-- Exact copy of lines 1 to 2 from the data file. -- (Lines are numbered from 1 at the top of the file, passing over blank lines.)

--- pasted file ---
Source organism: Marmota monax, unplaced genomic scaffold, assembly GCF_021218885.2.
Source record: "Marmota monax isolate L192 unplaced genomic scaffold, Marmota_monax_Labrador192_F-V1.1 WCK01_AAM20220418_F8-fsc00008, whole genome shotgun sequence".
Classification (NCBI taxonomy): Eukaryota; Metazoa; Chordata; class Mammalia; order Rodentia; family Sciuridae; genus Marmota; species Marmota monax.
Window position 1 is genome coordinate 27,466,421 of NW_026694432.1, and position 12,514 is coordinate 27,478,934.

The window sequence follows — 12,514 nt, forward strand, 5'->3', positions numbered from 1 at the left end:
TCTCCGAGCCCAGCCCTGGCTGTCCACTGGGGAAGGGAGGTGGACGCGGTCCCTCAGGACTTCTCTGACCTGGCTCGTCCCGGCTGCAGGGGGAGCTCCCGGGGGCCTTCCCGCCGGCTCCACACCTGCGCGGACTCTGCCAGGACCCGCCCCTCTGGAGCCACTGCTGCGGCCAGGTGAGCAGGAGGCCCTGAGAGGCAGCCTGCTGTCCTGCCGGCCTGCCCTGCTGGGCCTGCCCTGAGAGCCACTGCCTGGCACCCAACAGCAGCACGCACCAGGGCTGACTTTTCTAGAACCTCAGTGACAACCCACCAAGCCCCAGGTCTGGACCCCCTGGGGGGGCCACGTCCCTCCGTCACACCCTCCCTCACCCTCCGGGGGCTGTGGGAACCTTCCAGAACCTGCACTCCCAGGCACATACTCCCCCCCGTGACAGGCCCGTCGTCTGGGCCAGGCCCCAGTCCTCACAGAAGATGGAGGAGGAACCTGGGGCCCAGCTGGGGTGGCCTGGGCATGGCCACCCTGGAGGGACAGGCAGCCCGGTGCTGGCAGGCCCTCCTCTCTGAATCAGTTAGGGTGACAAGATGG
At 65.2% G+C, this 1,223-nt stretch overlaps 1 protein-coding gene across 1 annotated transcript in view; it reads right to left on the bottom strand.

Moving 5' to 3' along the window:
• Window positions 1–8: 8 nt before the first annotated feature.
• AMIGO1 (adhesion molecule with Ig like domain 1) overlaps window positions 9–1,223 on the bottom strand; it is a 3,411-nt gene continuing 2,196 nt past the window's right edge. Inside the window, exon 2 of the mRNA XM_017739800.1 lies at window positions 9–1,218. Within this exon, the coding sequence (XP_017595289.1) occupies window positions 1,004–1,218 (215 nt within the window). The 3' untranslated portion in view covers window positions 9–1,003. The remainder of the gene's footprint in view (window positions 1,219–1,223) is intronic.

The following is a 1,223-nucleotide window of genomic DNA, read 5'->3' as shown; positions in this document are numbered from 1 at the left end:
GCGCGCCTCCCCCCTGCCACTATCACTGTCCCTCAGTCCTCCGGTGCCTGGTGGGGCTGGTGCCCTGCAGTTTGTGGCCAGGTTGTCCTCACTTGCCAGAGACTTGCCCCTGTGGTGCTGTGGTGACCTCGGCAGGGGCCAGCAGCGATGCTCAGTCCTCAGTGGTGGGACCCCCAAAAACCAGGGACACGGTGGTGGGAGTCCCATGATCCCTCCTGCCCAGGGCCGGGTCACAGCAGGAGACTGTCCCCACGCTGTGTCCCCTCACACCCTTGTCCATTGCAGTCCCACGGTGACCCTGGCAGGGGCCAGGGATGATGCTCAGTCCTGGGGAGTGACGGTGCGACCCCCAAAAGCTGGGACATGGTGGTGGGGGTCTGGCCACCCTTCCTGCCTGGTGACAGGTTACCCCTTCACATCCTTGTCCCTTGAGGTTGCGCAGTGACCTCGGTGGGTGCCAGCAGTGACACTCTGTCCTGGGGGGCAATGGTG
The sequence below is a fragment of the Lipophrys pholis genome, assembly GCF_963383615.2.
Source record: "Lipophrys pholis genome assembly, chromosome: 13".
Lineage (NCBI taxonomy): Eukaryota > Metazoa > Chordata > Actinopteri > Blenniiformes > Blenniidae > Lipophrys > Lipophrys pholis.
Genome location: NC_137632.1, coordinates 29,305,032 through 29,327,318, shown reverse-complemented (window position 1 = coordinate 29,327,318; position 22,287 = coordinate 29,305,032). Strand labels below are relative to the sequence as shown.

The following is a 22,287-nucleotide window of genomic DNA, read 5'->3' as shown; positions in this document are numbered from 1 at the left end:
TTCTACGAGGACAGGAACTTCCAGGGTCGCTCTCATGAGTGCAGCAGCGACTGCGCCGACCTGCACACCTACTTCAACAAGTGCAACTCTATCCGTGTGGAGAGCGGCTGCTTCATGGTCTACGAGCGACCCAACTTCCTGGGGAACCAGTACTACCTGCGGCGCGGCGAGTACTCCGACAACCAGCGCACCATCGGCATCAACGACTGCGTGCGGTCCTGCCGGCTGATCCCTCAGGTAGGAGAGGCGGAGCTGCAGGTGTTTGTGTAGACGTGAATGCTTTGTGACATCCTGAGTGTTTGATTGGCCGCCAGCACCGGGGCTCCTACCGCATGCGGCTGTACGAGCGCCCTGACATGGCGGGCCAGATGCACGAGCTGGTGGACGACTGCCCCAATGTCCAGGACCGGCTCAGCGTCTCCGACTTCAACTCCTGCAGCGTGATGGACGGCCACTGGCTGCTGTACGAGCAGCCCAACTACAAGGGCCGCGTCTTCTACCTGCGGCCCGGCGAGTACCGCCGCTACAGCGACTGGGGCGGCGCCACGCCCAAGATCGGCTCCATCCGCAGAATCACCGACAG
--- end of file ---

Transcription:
Source organism: Marmota monax, unplaced genomic scaffold, assembly GCF_021218885.2.
Source record: "Marmota monax isolate L192 unplaced genomic scaffold, Marmota_monax_Labrador192_F-V1.1 WCK01_AAM20220418_F8-fsc00008, whole genome shotgun sequence".